A Tribute to Oregon
written by Karen Smith, Lane Forest Products Plant Specialist
Oregon State Bird: Meadowlark
Oregon State Butterfly: Swallowtail Oregon State Tree: Douglas Fir (Pseudotsuga menziesii)
Oregon State Flower: Tall Oregon Grape (Mahonia aquilfolium)
Oregon is a state rich with history and folklore. The Willamette Valley stretches for about a hundred miles, ranging from a lush oak savannah to old growth forest, including an abundance of berries. The Willamette Valley is home to many of the state flowers, plants, and wildlife. Creating a habitat for birds, pollinators, and wildlife is as simple as planting some plants in the right spot. Attract them by planting perennials, shrubs, and trees. Check out my recent blog post on native plants.
Our state bird is the Meadowlark, a beautifully striking colored bird. A signature black “V” crosses the bright yellow breast with patterns of black and brown on the wings. You’ll find them nesting in wide open spaces, native grasslands, agricultural fields, and occasionally along weedy roadsides. They tend to forage on the ground in winter, and in the spring and summer you’ll find them perched on fence posts, shorter snags, and shrubs. I’ve seen them at Fern Ridge regularly. The Meadowlark’s primary diet is insects (grasshoppers, beetles, cutworms, crickets, ants) weed seeds, and grains.
In the spring you’ll find Tall Oregon Grape (Mahonia aquifolium), filling niches everywhere along the bike paths, backyards and forested areas that are in bloom. Look closely and you’ll notice that there are three types of this native plant. Mahonia aquifolium is the state flower and is the tallest of Oregon Grape natives which can reach up to ten feet, although in maintained gardens it is more commonly about four to five feet. The bright yellow fragrant blossoms attract bees, hummingbirds, and other pollinators. Mahonia aquilfolium is evergreen and grows well for a hedgerow to provide nesting for birds. All Oregon Grape plants have distinctive holly-like leaves which are rather prickly. The shrub tends to have woody stems and vigorous growth habits spreading by rhizomes. You may also find the ground cover, Creeping Oregon Grape, or a low growing plant Dwarf Oregon Grape (Mahonia nervosa) in your landscape.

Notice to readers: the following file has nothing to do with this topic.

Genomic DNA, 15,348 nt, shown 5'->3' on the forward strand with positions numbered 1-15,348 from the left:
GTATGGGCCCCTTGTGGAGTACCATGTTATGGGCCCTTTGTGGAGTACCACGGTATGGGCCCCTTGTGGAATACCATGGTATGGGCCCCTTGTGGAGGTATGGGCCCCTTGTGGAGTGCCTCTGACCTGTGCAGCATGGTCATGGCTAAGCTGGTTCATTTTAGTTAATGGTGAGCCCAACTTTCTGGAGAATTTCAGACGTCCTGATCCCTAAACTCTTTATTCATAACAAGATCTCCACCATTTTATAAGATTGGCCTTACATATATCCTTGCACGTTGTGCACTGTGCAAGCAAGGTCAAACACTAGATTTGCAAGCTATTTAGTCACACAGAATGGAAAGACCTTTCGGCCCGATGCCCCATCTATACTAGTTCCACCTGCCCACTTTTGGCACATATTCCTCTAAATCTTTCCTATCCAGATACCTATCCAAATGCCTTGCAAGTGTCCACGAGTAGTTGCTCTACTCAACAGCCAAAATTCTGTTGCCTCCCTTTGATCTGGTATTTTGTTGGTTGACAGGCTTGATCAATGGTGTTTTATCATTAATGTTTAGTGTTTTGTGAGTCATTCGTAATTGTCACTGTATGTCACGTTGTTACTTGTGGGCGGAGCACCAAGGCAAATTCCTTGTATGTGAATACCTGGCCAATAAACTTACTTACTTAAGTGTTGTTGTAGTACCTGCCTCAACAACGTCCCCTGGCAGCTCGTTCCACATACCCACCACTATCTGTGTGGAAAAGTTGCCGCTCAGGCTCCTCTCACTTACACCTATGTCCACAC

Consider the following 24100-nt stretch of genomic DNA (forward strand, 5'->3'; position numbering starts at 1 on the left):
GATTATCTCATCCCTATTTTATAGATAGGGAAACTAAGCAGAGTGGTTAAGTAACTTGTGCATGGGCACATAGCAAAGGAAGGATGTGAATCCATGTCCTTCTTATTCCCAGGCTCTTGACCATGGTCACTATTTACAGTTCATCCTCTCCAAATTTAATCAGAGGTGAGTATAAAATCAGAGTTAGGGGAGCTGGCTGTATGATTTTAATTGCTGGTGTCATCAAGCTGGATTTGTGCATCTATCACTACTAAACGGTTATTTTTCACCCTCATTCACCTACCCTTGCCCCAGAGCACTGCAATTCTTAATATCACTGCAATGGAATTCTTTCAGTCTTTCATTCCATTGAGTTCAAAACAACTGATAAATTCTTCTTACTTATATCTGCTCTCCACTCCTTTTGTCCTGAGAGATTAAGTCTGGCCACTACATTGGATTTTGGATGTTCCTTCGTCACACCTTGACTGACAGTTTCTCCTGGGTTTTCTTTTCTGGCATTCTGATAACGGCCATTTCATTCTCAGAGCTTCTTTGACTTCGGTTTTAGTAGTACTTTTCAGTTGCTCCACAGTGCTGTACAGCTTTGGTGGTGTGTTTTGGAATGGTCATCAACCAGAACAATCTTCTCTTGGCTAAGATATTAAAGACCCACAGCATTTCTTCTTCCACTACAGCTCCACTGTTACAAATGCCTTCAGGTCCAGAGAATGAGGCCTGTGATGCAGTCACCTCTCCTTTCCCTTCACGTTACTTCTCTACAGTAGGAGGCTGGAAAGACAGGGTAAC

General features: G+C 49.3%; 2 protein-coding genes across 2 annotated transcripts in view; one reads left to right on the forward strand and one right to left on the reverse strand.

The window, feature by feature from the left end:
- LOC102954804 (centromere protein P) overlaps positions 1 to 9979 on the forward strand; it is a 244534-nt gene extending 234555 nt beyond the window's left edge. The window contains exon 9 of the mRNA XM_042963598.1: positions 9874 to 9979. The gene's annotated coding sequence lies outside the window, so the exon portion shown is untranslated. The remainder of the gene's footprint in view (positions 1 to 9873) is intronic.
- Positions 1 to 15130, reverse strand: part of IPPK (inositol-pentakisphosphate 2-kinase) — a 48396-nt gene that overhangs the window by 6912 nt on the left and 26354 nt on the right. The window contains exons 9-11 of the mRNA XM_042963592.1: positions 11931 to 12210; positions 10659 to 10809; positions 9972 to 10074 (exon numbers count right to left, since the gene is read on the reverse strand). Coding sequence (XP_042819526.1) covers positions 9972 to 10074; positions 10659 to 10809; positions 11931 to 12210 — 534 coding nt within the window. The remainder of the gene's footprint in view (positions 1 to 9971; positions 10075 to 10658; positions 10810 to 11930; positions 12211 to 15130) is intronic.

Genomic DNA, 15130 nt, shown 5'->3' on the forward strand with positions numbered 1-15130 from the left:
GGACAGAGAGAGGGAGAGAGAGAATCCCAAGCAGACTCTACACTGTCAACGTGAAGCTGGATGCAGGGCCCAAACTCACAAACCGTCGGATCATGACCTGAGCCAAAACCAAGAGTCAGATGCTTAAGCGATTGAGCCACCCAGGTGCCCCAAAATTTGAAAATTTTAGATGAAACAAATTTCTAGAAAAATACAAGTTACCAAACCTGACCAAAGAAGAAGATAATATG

Walking through the forest you’ll find song birds in great numbers, eating seeds out of cones from Douglas Fir trees (Pseudotsuga menziesii). You may also find squirrels scurrying about, and even Great Horned Owls perched in the forest.
A small yard can be enhanced with the addition of a water feature and some perennials to attract butterflies. Our state butterfly is the Swallowtail. Swallowtails are gorgeous yellow and black butterflies with a little blue on their tail wings. There are 500 species of swallowtails and the adults feed on purple sage, thistles, and phlox.
So, the next time you are thinking about re-designing your yard, use some plants to attract our state’s finest!